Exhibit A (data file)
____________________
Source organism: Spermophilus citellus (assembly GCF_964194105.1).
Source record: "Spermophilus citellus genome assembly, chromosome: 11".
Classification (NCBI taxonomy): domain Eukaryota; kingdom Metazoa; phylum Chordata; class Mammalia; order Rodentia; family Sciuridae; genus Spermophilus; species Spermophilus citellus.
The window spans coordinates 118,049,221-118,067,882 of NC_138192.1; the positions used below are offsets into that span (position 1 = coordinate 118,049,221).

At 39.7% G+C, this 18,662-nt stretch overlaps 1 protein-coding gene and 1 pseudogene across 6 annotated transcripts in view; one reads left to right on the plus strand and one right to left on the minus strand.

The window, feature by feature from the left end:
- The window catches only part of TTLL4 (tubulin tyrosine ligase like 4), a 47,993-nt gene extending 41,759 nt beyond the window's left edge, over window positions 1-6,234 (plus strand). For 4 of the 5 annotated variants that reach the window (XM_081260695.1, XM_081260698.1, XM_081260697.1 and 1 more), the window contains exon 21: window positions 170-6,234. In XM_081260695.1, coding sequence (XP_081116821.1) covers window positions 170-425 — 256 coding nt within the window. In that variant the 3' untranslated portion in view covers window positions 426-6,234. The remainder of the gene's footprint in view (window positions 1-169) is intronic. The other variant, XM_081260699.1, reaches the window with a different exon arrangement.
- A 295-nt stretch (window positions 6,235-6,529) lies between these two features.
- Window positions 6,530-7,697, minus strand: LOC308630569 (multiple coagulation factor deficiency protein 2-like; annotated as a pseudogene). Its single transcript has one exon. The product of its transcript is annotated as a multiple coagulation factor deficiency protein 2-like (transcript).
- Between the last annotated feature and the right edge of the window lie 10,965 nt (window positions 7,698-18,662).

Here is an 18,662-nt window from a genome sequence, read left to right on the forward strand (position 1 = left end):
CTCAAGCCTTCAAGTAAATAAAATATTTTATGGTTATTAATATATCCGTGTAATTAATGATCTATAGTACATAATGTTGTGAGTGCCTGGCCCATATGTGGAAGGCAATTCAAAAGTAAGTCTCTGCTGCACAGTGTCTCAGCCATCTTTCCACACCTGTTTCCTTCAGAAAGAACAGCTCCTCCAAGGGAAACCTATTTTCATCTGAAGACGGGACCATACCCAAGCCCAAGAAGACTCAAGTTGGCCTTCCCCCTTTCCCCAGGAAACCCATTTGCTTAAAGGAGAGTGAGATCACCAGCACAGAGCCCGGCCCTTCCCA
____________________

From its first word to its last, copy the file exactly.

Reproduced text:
Source organism: Spermophilus citellus (assembly GCF_964194105.1).
Source record: "Spermophilus citellus genome assembly, chromosome: 11".
Classification (NCBI taxonomy): domain Eukaryota; kingdom Metazoa; phylum Chordata; class Mammalia; order Rodentia; family Sciuridae; genus Spermophilus; species Spermophilus citellus.
The window spans coordinates 118,049,221-118,067,882 of NC_138192.1; the positions used below are offsets into that span (position 1 = coordinate 118,049,221).

At 39.7% G+C, this 18,662-nt stretch overlaps 1 protein-coding gene and 1 pseudogene across 6 annotated transcripts in view; one reads left to right on the plus strand and one right to left on the minus strand.

The window, feature by feature from the left end:
- The window catches only part of TTLL4 (tubulin tyrosine ligase like 4), a 47,993-nt gene extending 41,759 nt beyond the window's left edge, over window positions 1-6,234 (plus strand). For 4 of the 5 annotated variants that reach the window (XM_081260695.1, XM_081260698.1, XM_081260697.1 and 1 more), the window contains exon 21: window positions 170-6,234. In XM_081260695.1, coding sequence (XP_081116821.1) covers window positions 170-425 — 256 coding nt within the window. In that variant the 3' untranslated portion in view covers window positions 426-6,234. The remainder of the gene's footprint in view (window positions 1-169) is intronic. The other variant, XM_081260699.1, reaches the window with a different exon arrangement.
- A 295-nt stretch (window positions 6,235-6,529) lies between these two features.
- Window positions 6,530-7,697, minus strand: LOC308630569 (multiple coagulation factor deficiency protein 2-like; annotated as a pseudogene). Its single transcript has one exon. The product of its transcript is annotated as a multiple coagulation factor deficiency protein 2-like (transcript).
- Between the last annotated feature and the right edge of the window lie 10,965 nt (window positions 7,698-18,662).

Here is an 18,662-nt window from a genome sequence, read left to right on the forward strand (position 1 = left end):
CTCAAGCCTTCAAGTAAATAAAATATTTTATGGTTATTAATATATCCGTGTAATTAATGATCTATAGTACATAATGTTGTGAGTGCCTGGCCCATATGTGGAAGGCAATTCAAAAGTAAGTCTCTGCTGCACAGTGTCTCAGCCATCTTTCCACACCTGTTTCCTTCAGAAAGAACAGCTCCTCCAAGGGAAACCTATTTTCATCTGAAGACGGGACCATACCCAAGCCCAAGAAGACTCAAGTTGGCCTTCCCCCTTTCCCCAGGAAACCCATTTGCTTAAAGGAGAGTGAGATCACCAGCACAGAGCCCGGCCCTTCCCA